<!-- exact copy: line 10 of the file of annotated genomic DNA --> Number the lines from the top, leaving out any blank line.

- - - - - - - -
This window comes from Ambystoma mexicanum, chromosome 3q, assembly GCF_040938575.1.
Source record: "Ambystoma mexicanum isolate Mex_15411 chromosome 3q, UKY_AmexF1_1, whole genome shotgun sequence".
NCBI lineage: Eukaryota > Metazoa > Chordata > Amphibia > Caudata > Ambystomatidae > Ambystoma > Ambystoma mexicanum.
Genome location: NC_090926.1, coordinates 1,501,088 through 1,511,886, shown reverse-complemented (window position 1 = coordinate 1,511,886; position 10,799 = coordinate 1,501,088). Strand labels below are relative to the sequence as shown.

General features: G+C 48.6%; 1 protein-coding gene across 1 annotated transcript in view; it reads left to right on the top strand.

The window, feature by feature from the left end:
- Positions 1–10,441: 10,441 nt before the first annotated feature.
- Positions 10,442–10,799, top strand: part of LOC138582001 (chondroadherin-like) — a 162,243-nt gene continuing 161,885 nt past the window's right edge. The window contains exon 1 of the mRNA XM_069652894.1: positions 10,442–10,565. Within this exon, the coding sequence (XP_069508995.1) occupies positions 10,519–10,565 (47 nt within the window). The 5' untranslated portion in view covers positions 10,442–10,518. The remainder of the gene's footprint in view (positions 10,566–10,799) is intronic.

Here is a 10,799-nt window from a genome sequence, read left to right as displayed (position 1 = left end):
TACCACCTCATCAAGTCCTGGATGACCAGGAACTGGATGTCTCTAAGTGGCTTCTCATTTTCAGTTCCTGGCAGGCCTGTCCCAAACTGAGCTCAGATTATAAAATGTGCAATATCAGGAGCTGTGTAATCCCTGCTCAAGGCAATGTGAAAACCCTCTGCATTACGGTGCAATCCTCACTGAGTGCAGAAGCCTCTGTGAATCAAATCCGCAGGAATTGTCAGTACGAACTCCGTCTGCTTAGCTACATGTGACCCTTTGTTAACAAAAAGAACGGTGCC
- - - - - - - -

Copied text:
TACCACCTCATCAAGTCCTGGATGACCAGGAACTGGATGTCTCTAAGTGGCTTCTCATTTTCAGTTCCTGGCAGGCCTGTCCCAAACTGAGCTCAGATTATAAAATGTGCAATATCAGGAGCTGTGTAATCCCTGCTCAAGGCAATGTGAAAACCCTCTGCATTACGGTGCAATCCTCACTGAGTGCAGAAGCCTCTGTGAATCAAATCCGCAGGAATTGTCAGTACGAACTCCGTCTGCTTAGCTACATGTGACCCTTTGTTAACAAAAAGAACGGTGCC